Global atmospheric CO2 inverse models converging on neutral tropical land exchange, but disagreeing on fossil fuel and atmospheric growth rate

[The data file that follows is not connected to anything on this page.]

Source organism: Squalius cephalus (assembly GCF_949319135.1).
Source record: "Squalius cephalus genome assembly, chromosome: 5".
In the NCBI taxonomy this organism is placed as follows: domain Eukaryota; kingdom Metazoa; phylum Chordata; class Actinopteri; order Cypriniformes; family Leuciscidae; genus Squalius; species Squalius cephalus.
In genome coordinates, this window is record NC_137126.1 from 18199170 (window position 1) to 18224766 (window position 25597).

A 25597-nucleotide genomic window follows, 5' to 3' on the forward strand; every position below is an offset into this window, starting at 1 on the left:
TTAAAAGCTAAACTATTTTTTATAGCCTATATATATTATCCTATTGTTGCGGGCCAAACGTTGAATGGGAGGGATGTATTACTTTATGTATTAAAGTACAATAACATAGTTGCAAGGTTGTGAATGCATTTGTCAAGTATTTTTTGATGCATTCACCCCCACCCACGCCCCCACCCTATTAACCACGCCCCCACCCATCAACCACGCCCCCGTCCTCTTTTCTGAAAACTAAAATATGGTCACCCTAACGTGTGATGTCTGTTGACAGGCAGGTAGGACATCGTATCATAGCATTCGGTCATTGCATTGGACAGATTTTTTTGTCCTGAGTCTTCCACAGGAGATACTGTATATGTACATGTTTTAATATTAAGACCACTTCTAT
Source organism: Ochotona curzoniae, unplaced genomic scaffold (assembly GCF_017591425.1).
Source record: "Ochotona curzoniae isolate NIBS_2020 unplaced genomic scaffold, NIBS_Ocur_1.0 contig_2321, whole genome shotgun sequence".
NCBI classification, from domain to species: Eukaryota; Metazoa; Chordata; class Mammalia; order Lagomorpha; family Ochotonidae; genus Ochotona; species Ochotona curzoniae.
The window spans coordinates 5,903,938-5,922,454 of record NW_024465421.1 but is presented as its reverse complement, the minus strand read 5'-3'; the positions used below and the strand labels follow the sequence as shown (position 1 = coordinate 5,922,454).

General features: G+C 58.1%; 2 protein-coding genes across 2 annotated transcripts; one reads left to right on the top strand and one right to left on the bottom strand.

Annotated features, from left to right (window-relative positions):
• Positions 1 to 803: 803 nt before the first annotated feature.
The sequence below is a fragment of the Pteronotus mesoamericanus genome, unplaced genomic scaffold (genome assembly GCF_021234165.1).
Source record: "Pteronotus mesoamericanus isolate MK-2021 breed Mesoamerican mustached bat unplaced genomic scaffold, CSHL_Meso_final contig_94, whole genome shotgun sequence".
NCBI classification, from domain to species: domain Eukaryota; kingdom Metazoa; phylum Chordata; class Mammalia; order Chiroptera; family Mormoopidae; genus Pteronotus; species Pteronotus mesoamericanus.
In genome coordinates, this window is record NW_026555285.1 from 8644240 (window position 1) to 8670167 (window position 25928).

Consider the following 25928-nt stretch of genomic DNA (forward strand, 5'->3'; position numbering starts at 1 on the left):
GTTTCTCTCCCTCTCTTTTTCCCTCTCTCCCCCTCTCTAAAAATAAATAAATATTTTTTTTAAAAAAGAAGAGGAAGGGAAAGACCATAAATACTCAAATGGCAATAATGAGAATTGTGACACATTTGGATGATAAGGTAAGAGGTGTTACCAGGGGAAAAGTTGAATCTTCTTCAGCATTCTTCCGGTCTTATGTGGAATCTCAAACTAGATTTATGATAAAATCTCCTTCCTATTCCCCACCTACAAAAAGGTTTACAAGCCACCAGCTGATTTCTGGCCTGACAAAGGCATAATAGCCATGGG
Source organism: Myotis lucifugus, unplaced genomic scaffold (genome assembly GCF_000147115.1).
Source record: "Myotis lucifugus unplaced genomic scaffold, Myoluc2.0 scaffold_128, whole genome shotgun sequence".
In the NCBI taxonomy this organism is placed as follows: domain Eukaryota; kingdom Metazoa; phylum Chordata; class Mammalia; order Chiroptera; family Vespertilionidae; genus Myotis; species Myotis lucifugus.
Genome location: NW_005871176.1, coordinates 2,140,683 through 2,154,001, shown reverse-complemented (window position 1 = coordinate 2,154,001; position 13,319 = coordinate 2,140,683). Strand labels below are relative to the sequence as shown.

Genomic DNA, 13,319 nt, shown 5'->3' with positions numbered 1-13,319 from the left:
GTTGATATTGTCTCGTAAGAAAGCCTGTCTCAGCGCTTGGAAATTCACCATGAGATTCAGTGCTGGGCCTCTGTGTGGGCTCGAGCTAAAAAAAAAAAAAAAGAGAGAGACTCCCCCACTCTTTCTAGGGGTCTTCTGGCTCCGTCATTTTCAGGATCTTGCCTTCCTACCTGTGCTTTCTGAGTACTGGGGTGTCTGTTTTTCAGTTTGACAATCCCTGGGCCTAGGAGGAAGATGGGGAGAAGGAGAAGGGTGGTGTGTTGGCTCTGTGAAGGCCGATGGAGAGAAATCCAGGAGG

We have compared a suite of recent global CO2 atmospheric inversion results to independent airborne observations and to each other, to assess their dependence on differences in northern extratropical (NET) vertical transport and to identify some of the drivers of model spread. We evaluate posterior CO2 concentration profiles against observations from the High-Performance Instrumented Airborne Platform for Environmental Research (HIAPER) Pole-to-Pole Observations (HIPPO) aircraft campaigns over the mid-Pacific in 2009–2011. Although the models differ in inverse approaches, assimilated observations, prior fluxes, and transport models, their broad latitudinal separation of land fluxes has converged significantly since the Atmospheric Carbon Cycle Inversion Intercomparison (TransCom 3) and the REgional Carbon Cycle Assessment and Processes (RECCAP) projects, with model spread reduced by 80 % since TransCom 3 and 70 % since RECCAP. Most modeled CO2 fields agree reasonably well with the HIPPO observations, specifically for the annual mean vertical gradients in the Northern Hemisphere. Northern Hemisphere vertical mixing no longer appears to be a dominant driver of northern versus tropical (T) annual flux differences. Our newer suite of models still gives northern extratropical land uptake that is modest relative to previous estimates (Gurney et al., 2002; Peylin et al., 2013) and near-neutral tropical land uptake for 2009–2011. Given estimates of emissions from deforestation, this implies a continued uptake in intact tropical forests that is strong relative to historical estimates (Gurney et al., 2002; Peylin et al., 2013). The results from these models for other time periods (2004–2014, 2001–2004, 1992–1996) and re-evaluation of the TransCom 3 Level 2 and RECCAP results confirm that tropical land carbon fluxes including deforestation have been near neutral for several decades. However, models still have large disagreements on ocean–land partitioning. The fossil fuel (FF) and the atmospheric growth rate terms have been thought to be the best-known terms in the global carbon budget, but we show that they currently limit our ability to assess regional-scale terrestrial fluxes and ocean–land partitioning from the model ensemble.